The immune system is the body's defense against cancer, infectious organisms and other invaders. Through a cascade of immune events, the immune system attacks cancers, organisms and substances that invade body systems and cause disease. Once the targeted organism is eliminated, through another series of event, the immune system shuts down the attack in order to protect against damage to normal tissues. During this stand down phase, the immune system develops a memory for the organism or cell which was eliminated. The memory is imprinted within the system so that the system can respond quickly with an effective cascade if the target organism returns. The immune system can also learn how to develop a more effective cascade of events strategy for eliminating an invading organism and remember this new cascade in favor of a former cascade of events. In this manner, the immune system continues to learn and develop upon exposure to invading organisms through-out life.
However, as we age, just as our brains become forgetful, so does the immune system. This forgetfulness of the immune system can weaken responses to new invaders. Such is believed to happen with cancer. Most of the major cancers are diseases of age as a result of a weaken ability of the immune system to respond and remember.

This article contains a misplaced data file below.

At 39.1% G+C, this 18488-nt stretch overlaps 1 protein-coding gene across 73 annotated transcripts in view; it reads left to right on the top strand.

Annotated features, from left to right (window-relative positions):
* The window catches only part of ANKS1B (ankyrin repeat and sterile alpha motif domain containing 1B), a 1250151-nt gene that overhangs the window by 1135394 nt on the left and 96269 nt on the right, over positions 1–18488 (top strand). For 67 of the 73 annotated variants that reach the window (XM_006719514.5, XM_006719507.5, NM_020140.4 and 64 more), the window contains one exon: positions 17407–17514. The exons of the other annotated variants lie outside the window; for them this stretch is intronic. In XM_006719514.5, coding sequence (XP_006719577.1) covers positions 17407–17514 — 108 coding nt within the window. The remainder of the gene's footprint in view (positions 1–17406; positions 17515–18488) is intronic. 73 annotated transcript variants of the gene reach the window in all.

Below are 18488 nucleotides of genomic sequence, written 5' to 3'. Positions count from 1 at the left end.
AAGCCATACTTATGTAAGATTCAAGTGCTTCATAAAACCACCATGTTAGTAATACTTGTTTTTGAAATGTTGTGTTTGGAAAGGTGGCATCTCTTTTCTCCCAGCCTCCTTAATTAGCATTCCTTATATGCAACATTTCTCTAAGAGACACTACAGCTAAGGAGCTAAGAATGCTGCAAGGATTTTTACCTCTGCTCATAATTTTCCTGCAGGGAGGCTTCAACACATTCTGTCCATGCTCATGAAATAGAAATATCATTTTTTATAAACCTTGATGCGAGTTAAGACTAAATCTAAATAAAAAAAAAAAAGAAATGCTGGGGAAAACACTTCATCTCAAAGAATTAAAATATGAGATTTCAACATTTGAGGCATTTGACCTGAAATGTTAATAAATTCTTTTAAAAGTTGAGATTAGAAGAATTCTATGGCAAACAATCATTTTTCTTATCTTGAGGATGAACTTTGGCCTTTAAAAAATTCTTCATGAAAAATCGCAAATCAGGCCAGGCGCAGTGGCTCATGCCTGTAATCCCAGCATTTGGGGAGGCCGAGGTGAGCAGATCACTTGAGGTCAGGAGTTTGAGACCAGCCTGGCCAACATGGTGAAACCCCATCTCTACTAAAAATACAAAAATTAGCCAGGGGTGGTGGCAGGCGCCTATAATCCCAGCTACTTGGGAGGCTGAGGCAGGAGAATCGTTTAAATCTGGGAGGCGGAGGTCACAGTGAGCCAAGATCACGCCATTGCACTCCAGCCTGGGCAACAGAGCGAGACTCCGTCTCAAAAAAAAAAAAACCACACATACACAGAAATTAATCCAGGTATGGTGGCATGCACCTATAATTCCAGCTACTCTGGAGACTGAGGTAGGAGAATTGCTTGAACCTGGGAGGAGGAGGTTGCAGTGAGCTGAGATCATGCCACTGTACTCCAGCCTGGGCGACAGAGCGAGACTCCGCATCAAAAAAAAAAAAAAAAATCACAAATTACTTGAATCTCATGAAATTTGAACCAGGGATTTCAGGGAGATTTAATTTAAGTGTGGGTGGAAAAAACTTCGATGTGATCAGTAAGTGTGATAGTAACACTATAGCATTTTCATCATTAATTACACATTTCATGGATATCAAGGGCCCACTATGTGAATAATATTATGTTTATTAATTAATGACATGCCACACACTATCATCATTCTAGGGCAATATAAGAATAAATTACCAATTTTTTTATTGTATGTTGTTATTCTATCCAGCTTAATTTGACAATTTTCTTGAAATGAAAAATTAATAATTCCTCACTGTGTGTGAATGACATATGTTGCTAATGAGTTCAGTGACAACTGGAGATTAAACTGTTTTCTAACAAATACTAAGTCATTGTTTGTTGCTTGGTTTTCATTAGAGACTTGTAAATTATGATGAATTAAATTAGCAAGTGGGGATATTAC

In order to cure cancer, we believe it is important to learn how the immune system is controlled and how it responds to invading cancer cells. By understanding both how a healthy and strong immune system functions in response to invading organisms and how invading organisms are able to evade immune attack, we are able to identify the key points in the immune cascade where we might be able to intervene. Immunomonitoring capability is essential for gaining this understanding.